Coronavirus updates: Ontario to lift restrictions on Airbnbs and cottage rentals on June 5; Province reports big jump in COVID-19 deaths


Top COVID-19 stories and news

Case summary

  • As of June 3, there are 29,403 known cases of COVID-19 in Ontario.
  • 23,208 cases have been resolved in the province and 2,357 people have died.
  • As of June 3, there are 11,835 cases in Toronto, 8,948 recovered cases and 845  people have died.

The latest local and Canadian news on novel coronavirus

6:09 pm The pandemic is slowing in Canada, but deaths will increase: Tam

Coronavirus spread is slowing in Canada, but deaths will likely increase in the weeks ahead.

According to projection modelling numbers released by Health Canada this afternoon, the country could see 7,700 to 9,400 deaths and between 98,000 and 107,500 by June 15.

Over the past 14 days, Quebec and Ontario accounted for over 90 per cent of new cases, Canada’s chief public health officer said today. No community transmission has occurred in the Yukon, Northwest Territories and Prince Edward Island. Nunavut has not reported any cases to date.

“There are regional epidemics in Canada,” she said.

Young and middle-age adults account for the majority of Canada’s cases, but there’s a sharp peak in cases among adults age 80 and older due to outbreaks in long-term care homes in Ontario and Quebec.

People in long-term care homes account for 18 per cent of cases and 80 per cent of deaths. Tam added that the virus has “exploited” socio-economic inequalities in the country, particularly in communities with lower incomes and health disparities.

Tam said public health officials measure the number of people each single person spreads COVID-19 to using the effective reproduction number – or Rt.

Overall, the number is below one but it must stay below one before three weeks before the government can be sure public health measures are effectively controlling the epidemic. Tam added that the Rt continues to fluctuate due to ongoing transmission in and around Toronto and Montreal.

As of Thursday, Canada has more than 93,000 cases and 7,500 deaths.

4:41 pm Toronto reports 38 COVID-19 deaths since yesterday

Toronto Public Health has reported an increase of 183 new COVID-19 cases, bringing the city’s total to 11,835. Of those cases, 9,131 have recovered – up by 183 since yesterday.

There was a spike in deaths, with 83 more reported since yesterday. In all, 883 people have died from COVID-19 in Toronto.

Earlier today, Ontario reported 45 province-wide deaths since yesterday.

2:22 pm Ford announces $1.5 million in funding for Black communities struggling during the pandemic 

Doug Ford’s government has announced the province will spend $1.5 million to help Black communities “address the disproportionate impacts of COVID-19.” The funding will go through community organizations that support Black families and youth during the pandemic.

Ford also announced he has created an advisory group called Premier’s Council on Equality of Opportunity, which will be chaired by Jamil Jivani, Ontario’s Advocate for Community Opportunities. The council aims to help youth overcome social and economic barriers.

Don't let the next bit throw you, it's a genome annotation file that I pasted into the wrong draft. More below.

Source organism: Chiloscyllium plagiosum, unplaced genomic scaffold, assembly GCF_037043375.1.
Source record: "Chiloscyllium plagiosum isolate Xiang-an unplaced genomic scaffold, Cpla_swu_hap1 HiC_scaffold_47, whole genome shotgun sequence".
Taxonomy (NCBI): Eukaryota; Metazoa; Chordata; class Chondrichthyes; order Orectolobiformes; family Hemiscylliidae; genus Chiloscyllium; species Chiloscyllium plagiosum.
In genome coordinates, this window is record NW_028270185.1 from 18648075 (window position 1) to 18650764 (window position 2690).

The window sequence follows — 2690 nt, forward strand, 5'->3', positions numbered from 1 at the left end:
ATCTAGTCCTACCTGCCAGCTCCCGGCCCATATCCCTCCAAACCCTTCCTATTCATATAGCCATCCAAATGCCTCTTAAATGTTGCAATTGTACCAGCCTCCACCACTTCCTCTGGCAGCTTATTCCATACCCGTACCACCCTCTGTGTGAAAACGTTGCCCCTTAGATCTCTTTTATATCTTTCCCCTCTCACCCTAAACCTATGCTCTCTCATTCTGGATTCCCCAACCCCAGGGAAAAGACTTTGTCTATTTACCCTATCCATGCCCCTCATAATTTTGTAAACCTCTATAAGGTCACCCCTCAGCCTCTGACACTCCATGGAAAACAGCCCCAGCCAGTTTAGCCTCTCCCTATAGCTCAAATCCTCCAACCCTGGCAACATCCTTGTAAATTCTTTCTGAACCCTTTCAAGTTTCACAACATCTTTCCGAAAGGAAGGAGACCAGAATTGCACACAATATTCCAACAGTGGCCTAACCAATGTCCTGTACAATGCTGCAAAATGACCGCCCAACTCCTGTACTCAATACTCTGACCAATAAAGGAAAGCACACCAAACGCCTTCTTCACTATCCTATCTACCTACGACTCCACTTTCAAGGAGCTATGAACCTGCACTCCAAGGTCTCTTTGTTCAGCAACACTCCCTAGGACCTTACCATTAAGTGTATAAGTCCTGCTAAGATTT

During his daily Queen’s Park press conference, Ford insisted the creation of the council was not a reaction to recent events, such as the police killing of unarmed Black man George Floyd in the U.S. or the Toronto protest in the wake of Regis Korchinski-Paquet’s police custody death in High Park, but was already in the works.

Jivani added the council will address “the relationship between economic policy and social issues.” 

“Previous government administrations separated the two,” he said. “They didn’t connect economic and social issues the way we’re trying to.”

Asked about activist calls to defund police and use money for mental health services, Ford replied: “I support more funding for community resources and I don’t believe in cutting the police. Everyone in our community has to be part of solutions.”

Jivani responded that there is a deep distrust of police among Black communities, but said not everyone is arguing the police should be defunded.

“I do think this is something local municipalities should consider. What is the best use of their budget?” he said. “Could some resources that go into law enforcement be wisely used elsewhere? Certainly. I’m sure that’s true in some cases. But I’m also certain that it’s not true in other cases.”

Read NOW politics editor Enzo DiMatteo’s recent cover story on the calls to defund police, why policing reform has failed and new approaches to policing here.

1:50 pm Ontario to lift restrictions on Airbnbs and short-term rentals on June 5

The province is lifting restrictions on short-term rentals, including lodges, cabins, cottages, homes, condominiums and B&Bs.

The rentals will be allowed to resume operations in starting June 5 at 12:01 am, Minister of Economic Development, Job Creation and Trade Vic Fedeli tweeted on Thursday. Details or guidelines around the rentals have not been announced.

On April 4, the province banned short-term rentals except for people in need of housing during the pandemic.

12:58 pm Province appoints hospital to manage long-term care home in Vaughan

The provincial government has appointed to the William Osler Health System to temporarily take over management at Woodbridge Vista Care Community long-term care home in Vaughan.

The home has been receiving hospital support, but unable to contain the spread of COVID-19, the government said in a news release.

“These steps will enable a rigorous management structure to help contain the spread of the disease and assist in returning their home to normal operations,” the statement reads.

Premier Doug Ford has said there are 19 long-term care homes dealing with outbreaks that are under “code red” status, but government officials have not named them publicly.

12:30 pm Seniors to receive one-time payment in the week of July 6